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Dynamic duo

My best guess is that at some stage a couple of months ago, Gordon and Alistair’s spin doctors must have sat down and decided that their bosses were starting to look weak and indecisive in the face of the looming economic crisis.

“I know what we should do,” one of them probably said. “Let’s get them to make populist comments every couple of days, showing how they identify with hard-pressed consumers by calling for reforms on any issue under the sun. It is a tactic that works well for Opposition parties, so perhaps some of it will rub off on Gordon and Alistair.”

As I recall, it is a tactic that also worked rather well for good old Maggie Thatcher in her day as Prime Minister, managing to make her fellow Cabinet colleagues seem totally spineless, unlike her, of course.

Having seen how ministers behave at close range over many years, I have no doubt that this is all a deliberate tactic designed to make Gordon and Alistair appear to be decisive and in control.

It helps, too, that Gordon is seen for now as someone you trust more to deal with an economic crisis than David Cameron. Also, no matter how boring Alistair sounds, at least he does not look like he just stopped wearing short trousers, as his Tory counterpart George Osborne does.

So it is that in the last few weeks, Gordon and Alistair have told petrol companies to cut their prices at the pumps while electricity and gas suppliers have been warned to reflect recent falls in the price of oil in their customers’ fuel bills.

Only last week, Gordon weighed in to the debate about credit card companies and the fact that their annual interest charges have not come down, despite the cut in the base rate. He is threatening to call them into Downing Street and read them the riot act unless they mend their ways.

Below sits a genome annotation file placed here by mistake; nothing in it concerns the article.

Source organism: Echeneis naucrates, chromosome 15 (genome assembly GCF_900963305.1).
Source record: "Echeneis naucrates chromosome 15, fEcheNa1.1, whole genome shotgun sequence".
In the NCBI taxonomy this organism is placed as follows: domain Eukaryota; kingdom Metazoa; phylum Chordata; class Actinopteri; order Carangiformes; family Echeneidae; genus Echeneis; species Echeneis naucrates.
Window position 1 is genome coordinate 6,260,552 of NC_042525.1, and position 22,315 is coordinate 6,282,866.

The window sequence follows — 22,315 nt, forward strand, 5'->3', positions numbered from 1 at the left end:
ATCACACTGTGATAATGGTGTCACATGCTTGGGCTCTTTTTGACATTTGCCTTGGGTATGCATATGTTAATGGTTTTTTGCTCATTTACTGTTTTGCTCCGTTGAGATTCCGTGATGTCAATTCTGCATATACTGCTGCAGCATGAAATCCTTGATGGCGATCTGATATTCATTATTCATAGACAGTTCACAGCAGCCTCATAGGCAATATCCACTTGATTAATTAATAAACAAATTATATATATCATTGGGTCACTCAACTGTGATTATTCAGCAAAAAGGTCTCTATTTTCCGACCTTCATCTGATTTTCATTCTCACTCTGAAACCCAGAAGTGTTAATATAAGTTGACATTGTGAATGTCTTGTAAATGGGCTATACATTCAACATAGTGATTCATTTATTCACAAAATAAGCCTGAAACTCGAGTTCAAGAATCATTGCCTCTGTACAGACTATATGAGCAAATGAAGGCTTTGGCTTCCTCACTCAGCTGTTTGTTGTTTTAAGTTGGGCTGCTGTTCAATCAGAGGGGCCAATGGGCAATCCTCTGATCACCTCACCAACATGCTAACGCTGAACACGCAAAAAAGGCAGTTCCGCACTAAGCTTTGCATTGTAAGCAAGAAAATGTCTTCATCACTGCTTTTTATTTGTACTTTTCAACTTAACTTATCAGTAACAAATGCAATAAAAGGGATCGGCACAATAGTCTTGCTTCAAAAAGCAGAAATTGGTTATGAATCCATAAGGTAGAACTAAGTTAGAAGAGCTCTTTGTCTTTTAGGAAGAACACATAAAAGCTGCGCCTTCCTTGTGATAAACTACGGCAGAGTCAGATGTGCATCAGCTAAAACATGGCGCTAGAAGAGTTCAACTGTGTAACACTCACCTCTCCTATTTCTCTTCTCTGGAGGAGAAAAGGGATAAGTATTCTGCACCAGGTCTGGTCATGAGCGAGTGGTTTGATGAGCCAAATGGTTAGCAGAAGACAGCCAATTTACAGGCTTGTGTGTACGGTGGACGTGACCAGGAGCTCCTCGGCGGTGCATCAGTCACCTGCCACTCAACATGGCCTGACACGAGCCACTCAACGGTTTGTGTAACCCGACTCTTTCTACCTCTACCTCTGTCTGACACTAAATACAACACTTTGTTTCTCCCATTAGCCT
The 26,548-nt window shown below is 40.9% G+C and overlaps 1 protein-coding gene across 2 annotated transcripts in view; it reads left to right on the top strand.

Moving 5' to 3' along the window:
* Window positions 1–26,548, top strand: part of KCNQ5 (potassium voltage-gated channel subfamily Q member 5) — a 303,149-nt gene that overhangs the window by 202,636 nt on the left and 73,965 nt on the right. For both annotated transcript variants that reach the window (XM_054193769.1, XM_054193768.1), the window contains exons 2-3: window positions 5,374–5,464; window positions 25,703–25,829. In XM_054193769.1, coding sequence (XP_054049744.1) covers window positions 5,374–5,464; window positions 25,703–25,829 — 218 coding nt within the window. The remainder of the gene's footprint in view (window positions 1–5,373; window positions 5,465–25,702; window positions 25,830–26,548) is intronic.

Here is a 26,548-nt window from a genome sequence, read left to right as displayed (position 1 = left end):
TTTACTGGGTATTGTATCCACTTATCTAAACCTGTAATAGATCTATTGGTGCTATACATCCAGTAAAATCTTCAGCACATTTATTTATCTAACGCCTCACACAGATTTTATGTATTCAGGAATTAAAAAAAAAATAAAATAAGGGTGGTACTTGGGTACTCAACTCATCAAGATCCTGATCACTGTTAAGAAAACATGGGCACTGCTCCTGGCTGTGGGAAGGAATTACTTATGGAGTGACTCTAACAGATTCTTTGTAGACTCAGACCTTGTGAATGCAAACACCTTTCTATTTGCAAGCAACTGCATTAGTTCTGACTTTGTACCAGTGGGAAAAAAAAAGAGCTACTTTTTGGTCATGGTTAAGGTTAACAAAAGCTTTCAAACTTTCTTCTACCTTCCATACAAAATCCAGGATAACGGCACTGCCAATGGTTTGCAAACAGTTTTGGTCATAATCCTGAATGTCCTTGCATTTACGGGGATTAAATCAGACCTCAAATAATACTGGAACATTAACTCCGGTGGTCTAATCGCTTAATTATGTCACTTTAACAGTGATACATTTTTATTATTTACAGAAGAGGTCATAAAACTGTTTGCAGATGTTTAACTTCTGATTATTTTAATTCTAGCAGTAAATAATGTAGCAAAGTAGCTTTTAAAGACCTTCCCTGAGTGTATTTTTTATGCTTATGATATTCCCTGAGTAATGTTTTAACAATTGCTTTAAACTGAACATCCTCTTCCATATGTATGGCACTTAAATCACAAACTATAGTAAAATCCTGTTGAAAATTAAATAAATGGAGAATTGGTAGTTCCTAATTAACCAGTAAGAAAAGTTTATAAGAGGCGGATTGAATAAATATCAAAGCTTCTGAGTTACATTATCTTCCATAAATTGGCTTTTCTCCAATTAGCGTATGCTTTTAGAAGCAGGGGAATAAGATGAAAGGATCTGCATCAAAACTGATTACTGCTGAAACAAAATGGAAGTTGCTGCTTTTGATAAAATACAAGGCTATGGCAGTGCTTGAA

It is all getting too bizarre. You half expect Gordon to intervene on behalf of Laura White, the surprise evictee on The X Factor, or make a statement on the fact that veteran journalist John Sergeant’s appalling dancing nevertheless edged out M People singer Heather Small on Strictly Come Dancing.

The problem for me is that it is all starting to get rather silly. As everyone knows, credit card charges have never borne any relation to the base rate. They reflect their issuers’ assessment of the risk involved in offering someone credit, plus the fact that more than 60 per cent of all debt is paid off inside the credit-free period, thereby incurring no charges at all.

In the majority of the remaining cases, any amount owed is paid off inside three to six months.

Besides, I am not sure that telling off the card issuers makes sense. Credit card interest rates rose from an average of 16 per cent APR a year ago to 17 per cent APR today, so in the grand scheme of things we are talking about extra interest of 66p a month on a rolling £1,000 card debt. At other times, this new urge to intervene comes over as totally pointless, such as when Gordon recently warned member nations of the Opec oil cartel not to cut daily production in a bid to keep prices high – as if they were ever going to listen to what Uncle Gordon had to say on the matter.

In fairness, this tactic can work. After the base rate cut announcement by the Bank of England last week, Alistair’s arm-twisting succeeded in forcing some banks to cut their standard variable mortgage rates by the full 1.5 percentage points.

Given that one million borrowers are estimated to be on standard variable rates and so many more are expected to come off fixed rates in the next six to 12 months as their deals come to an end, this is a welcome development. Even there, what has also happened is that all lenders have withdrawn existing tracker rates and, where new ones are offered, have widened the margin between the Bank of England base rate and the rate they charge. Moreover, many trackers have collars that prevent borrowers benefiting by more than 0.25 percentage points from any future cut.

In any case, headlines about HBOS, Abbey, Nationwide and Lloyds TSB cutting their SVRs mask the fact that, at the time of writing, Alliance & Leicester, Bradford & Bingley, Britannia, Yorkshire and Bristol & West are among more than 70 lenders who have so far refused to do so.

Frankly, I am starting to get very slightly bored with it all. Is there someone who can call a halt to all this fake interventionism, stop pretending to be our saviours and tell them simply to get on with the job in hand?

Nic Cicutti can be contacted at


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